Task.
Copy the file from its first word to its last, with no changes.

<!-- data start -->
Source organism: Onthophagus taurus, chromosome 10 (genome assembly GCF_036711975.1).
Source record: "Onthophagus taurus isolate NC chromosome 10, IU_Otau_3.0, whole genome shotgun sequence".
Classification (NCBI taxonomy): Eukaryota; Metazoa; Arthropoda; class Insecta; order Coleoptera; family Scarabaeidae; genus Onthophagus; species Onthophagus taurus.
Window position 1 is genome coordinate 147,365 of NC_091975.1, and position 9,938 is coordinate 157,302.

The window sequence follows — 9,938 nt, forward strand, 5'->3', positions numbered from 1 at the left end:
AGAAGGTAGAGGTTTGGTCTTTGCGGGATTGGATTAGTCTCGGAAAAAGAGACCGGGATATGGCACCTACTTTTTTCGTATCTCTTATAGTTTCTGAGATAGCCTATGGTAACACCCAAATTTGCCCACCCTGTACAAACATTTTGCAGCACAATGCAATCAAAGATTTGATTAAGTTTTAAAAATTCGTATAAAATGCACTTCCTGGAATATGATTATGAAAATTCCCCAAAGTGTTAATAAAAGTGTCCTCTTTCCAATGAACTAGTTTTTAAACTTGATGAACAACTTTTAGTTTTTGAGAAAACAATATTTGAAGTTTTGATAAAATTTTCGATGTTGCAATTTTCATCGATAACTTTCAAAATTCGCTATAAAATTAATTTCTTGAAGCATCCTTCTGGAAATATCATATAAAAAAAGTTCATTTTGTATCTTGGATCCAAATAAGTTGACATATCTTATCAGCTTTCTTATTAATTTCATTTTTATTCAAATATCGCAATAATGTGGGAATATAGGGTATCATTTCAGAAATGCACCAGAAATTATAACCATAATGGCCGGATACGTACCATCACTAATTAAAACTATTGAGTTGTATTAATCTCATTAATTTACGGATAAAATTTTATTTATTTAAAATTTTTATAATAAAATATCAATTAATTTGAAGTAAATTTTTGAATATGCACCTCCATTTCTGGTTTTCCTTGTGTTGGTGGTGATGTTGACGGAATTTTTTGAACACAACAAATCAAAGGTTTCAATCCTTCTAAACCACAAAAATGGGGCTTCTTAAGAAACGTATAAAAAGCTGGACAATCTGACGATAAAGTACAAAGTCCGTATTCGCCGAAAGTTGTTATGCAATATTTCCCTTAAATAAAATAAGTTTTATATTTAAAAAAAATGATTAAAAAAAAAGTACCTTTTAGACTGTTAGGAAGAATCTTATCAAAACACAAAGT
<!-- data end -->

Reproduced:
Source organism: Onthophagus taurus, chromosome 10 (genome assembly GCF_036711975.1).
Source record: "Onthophagus taurus isolate NC chromosome 10, IU_Otau_3.0, whole genome shotgun sequence".
Classification (NCBI taxonomy): Eukaryota; Metazoa; Arthropoda; class Insecta; order Coleoptera; family Scarabaeidae; genus Onthophagus; species Onthophagus taurus.
Window position 1 is genome coordinate 147,365 of NC_091975.1, and position 9,938 is coordinate 157,302.

The window sequence follows — 9,938 nt, forward strand, 5'->3', positions numbered from 1 at the left end:
AGAAGGTAGAGGTTTGGTCTTTGCGGGATTGGATTAGTCTCGGAAAAAGAGACCGGGATATGGCACCTACTTTTTTCGTATCTCTTATAGTTTCTGAGATAGCCTATGGTAACACCCAAATTTGCCCACCCTGTACAAACATTTTGCAGCACAATGCAATCAAAGATTTGATTAAGTTTTAAAAATTCGTATAAAATGCACTTCCTGGAATATGATTATGAAAATTCCCCAAAGTGTTAATAAAAGTGTCCTCTTTCCAATGAACTAGTTTTTAAACTTGATGAACAACTTTTAGTTTTTGAGAAAACAATATTTGAAGTTTTGATAAAATTTTCGATGTTGCAATTTTCATCGATAACTTTCAAAATTCGCTATAAAATTAATTTCTTGAAGCATCCTTCTGGAAATATCATATAAAAAAAGTTCATTTTGTATCTTGGATCCAAATAAGTTGACATATCTTATCAGCTTTCTTATTAATTTCATTTTTATTCAAATATCGCAATAATGTGGGAATATAGGGTATCATTTCAGAAATGCACCAGAAATTATAACCATAATGGCCGGATACGTACCATCACTAATTAAAACTATTGAGTTGTATTAATCTCATTAATTTACGGATAAAATTTTATTTATTTAAAATTTTTATAATAAAATATCAATTAATTTGAAGTAAATTTTTGAATATGCACCTCCATTTCTGGTTTTCCTTGTGTTGGTGGTGATGTTGACGGAATTTTTTGAACACAACAAATCAAAGGTTTCAATCCTTCTAAACCACAAAAATGGGGCTTCTTAAGAAACGTATAAAAAGCTGGACAATCTGACGATAAAGTACAAAGTCCGTATTCGCCGAAAGTTGTTATGCAATATTTCCCTTAAATAAAATAAGTTTTATATTTAAAAAAAATGATTAAAAAAAAAGTACCTTTTAGACTGTTAGGAAGAATCTTATCAAAACACAAAGT